The final form of contract was drafted in the office of Cooks' attorney by the attorneys for both parties. The attorney for King Manor suggested the language for Paragraph 31. The first draft was prepared by him in his handwriting. It apparently was copied from a C.E.B. book which counsel for King Manor had with him. The court found: "... no evidence to prove the impracticability [sic] or difficulty to have fixed actual damages for breach of contract at the time of signing any of the subject purchase agreements was received." King Manor does not question the accuracy of this finding or contend that there was evidence offered to the contrary.

Discussion

King Manor takes the position here (which apparently it also took in the court below, see finding above-referred to) that the parol evidence rule precluded the court from going behind the language of Paragraph 31 to determine the true intent of the parties or whether there was a factual basis for the recitation that it was "extremely difficult and impracticable to determine the amount and extent of detriment to Seller if Buyer should fail to carry out this agreement through no fault of Seller." King Manor contends here, and did in the court below, that the parties having agreed to the language of Paragraph 31 are bound by its terms.

If appellant's position were tenable no contractual provision for forfeiture or penalty would ever be invalid if it were simply denominated [40 Cal. App. 3d 787] "Liquidated Damages" and contained the requisite "magic words." Such is not the law. Civil Code section 1670 reads as follows:

"Every contract by which the amount of damage to be paid, or other compensation to be made, for a breach of an obligation, is determined in anticipation thereof, is to that extent void, except as expressly provided in the next section."

The "next section" Civil Code section 1671 reads as follows: "The parties to a contract may agree therein upon an amount which shall be presumed to be the amount of damage sustained by a breach thereof, when, from the nature of the case, it would be impracticable or extremely difficult to fix the actual damage."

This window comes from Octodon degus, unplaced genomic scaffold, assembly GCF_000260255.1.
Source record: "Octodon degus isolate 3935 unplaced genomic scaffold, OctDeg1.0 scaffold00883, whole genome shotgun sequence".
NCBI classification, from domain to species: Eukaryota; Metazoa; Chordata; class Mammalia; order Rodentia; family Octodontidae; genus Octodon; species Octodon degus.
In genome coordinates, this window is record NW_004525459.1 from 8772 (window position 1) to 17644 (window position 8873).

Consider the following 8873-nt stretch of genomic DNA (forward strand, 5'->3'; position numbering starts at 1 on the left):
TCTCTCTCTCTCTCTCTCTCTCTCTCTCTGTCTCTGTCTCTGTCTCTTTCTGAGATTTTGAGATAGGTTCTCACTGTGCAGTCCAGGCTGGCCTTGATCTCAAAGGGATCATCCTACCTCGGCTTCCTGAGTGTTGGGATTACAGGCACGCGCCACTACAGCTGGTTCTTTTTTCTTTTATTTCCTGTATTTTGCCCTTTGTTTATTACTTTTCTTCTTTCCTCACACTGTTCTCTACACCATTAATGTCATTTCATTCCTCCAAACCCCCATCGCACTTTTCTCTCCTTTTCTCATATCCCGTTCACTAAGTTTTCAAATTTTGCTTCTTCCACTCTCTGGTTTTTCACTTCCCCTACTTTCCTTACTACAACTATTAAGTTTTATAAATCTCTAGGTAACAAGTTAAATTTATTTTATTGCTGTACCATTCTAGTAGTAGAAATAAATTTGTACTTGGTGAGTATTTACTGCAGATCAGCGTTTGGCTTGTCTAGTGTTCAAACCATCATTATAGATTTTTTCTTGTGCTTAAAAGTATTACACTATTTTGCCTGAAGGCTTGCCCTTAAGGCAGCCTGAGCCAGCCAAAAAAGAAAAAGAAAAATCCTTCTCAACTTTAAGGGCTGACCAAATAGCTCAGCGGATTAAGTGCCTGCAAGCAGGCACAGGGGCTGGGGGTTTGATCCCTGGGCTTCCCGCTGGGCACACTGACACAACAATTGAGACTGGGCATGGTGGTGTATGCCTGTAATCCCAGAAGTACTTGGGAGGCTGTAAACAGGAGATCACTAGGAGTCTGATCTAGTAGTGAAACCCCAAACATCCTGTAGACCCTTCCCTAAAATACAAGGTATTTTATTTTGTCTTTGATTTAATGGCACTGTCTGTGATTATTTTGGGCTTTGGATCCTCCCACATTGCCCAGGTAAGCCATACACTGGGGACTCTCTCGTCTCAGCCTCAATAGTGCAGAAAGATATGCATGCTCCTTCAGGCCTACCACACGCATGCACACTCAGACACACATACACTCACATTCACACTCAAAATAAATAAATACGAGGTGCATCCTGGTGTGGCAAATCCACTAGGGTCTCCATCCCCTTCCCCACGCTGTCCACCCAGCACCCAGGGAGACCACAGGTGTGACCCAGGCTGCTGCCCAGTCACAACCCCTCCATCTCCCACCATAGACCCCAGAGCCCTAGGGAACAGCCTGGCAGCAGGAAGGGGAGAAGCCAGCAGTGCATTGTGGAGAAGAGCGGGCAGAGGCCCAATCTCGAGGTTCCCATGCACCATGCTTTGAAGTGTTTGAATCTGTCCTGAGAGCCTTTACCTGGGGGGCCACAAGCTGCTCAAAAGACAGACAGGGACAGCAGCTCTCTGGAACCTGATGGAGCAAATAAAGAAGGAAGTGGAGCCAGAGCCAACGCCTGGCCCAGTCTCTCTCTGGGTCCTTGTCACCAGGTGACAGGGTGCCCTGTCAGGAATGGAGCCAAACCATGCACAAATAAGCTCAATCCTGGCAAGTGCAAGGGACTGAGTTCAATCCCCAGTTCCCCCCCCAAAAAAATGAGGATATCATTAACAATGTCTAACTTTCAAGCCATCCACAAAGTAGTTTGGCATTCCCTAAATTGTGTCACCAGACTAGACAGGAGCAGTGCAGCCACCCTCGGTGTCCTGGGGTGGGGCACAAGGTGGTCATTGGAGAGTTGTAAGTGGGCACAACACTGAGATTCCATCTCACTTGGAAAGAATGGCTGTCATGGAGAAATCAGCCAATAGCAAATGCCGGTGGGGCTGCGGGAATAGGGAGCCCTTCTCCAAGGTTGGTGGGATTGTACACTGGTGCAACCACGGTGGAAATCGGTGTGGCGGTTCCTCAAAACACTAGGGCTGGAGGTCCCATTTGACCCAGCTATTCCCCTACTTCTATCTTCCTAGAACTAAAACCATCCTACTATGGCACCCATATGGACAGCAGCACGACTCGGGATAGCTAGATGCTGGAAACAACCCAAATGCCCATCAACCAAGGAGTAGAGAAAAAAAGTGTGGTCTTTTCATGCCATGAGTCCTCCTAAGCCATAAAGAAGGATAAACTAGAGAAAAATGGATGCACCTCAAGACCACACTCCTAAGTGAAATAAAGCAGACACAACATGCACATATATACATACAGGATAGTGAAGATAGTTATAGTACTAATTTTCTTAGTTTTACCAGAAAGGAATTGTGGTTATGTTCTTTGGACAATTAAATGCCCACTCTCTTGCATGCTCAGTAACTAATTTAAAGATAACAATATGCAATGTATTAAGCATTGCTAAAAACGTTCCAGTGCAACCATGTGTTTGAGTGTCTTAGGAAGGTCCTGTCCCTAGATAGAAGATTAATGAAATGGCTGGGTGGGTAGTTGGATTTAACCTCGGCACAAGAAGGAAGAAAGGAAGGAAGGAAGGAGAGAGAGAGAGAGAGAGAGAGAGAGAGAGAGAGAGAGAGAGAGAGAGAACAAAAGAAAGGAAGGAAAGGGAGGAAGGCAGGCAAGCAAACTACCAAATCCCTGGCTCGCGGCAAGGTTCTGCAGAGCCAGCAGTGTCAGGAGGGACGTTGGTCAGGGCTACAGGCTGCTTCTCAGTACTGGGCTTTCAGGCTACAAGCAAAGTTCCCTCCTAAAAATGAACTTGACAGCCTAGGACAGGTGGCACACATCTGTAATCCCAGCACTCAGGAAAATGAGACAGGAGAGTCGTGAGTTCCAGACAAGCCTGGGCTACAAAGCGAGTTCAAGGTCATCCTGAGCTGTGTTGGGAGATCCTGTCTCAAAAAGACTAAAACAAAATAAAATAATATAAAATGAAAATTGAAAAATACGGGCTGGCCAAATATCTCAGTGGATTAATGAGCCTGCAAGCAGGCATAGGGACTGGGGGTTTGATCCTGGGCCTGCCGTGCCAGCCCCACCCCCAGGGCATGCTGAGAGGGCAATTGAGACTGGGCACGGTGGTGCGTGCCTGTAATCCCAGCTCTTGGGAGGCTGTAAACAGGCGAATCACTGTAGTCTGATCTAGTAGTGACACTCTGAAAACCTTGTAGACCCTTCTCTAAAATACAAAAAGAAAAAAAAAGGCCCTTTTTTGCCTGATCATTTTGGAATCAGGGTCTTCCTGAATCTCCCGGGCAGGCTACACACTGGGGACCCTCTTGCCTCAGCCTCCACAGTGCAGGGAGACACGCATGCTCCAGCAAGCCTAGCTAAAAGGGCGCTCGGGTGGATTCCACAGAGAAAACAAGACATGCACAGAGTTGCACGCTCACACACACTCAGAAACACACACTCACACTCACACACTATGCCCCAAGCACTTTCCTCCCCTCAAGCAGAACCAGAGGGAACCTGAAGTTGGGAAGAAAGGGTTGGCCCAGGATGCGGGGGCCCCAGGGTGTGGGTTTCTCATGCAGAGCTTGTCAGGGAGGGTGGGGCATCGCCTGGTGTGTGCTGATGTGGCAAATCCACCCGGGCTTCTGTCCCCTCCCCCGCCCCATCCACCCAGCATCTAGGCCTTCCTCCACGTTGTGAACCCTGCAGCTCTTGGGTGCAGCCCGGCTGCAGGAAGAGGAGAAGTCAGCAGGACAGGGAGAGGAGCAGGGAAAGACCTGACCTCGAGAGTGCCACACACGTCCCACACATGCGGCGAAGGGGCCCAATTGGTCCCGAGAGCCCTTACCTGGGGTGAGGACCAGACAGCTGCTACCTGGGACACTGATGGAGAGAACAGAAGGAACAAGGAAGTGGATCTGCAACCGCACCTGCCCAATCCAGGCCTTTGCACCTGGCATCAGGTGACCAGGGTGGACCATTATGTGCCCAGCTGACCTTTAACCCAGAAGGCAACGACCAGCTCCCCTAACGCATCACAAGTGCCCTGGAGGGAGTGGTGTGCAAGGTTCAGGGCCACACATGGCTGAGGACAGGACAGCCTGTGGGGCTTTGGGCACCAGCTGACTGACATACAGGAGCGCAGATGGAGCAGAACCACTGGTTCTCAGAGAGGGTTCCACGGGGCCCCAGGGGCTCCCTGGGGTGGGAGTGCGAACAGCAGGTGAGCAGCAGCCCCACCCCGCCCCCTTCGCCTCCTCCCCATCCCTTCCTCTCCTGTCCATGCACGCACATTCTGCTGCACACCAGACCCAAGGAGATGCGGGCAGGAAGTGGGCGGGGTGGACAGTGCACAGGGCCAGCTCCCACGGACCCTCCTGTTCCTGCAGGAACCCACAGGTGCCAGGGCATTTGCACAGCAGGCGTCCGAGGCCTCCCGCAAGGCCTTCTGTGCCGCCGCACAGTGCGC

In Caplan v. Schroeder, 56 Cal. 2d 515 [15 Cal. Rptr. 145, 364 P.2d 321], plaintiffs agreed to buy certain real property from defendants in Orange County at a price of $323,000 ($2,200 per acre) through a six-month escrow. Under the agreement plaintiffs delivered outside of escrow a $15,000 note which was paid by plaintiffs. The escrow was opened but not completed. The contract provided that the $15,000 was given as consideration "... for Sellers entering into this Agreement" but Buyers should have credit therefor against the purchase price if the purchase was completed; if the purchase was not completed through the fault of Sellers then the note was to be returned to Buyers and if Sellers default was wilful Sellers would pay Buyers $5,000 as liquidated damages. It was stipulated that the Buyers (plaintiffs) breached the contract, their breach was wilful, and that the value of the land was the amount of the purchase price. The trial court allowed the Buyers to recover the $15,000 paid on the promissory note, less $1,967.25 actual damages. The Supreme Court affirmed the judgment in favor of plaintiffs for $13,032.75, except for the period of interest. fn. 1 The court said: "... In the present case plaintiffs did not secure an option to purchase or not as they pleased; they entered into a mutually binding contract that could be specifically enforced against them, and they executed and paid the note in part performance of that contract. Under these circumstances the 'mere recitation that the right of the seller to retain this deposit was in consideration for executing this agreement, is insufficient to establish meaningful separate consideration.' (Rodriguez v. Barnett, 52 Cal. 2d 154, 160 [338 P.2d 907]; see also Estate of Williamson, 150 Cal. App. 2d 334, 336-337 [310 P.2d 77].) Nor does the evidence and finding that the parties meant what they said by their recitation establish 'meaningful separate consideration,' for defendants [40 Cal. App. 3d 788] executed the agreement, not in exchange for the note and its payment alone, but in consideration of plaintiffs' agreement to purchase the property on all of the terms stated.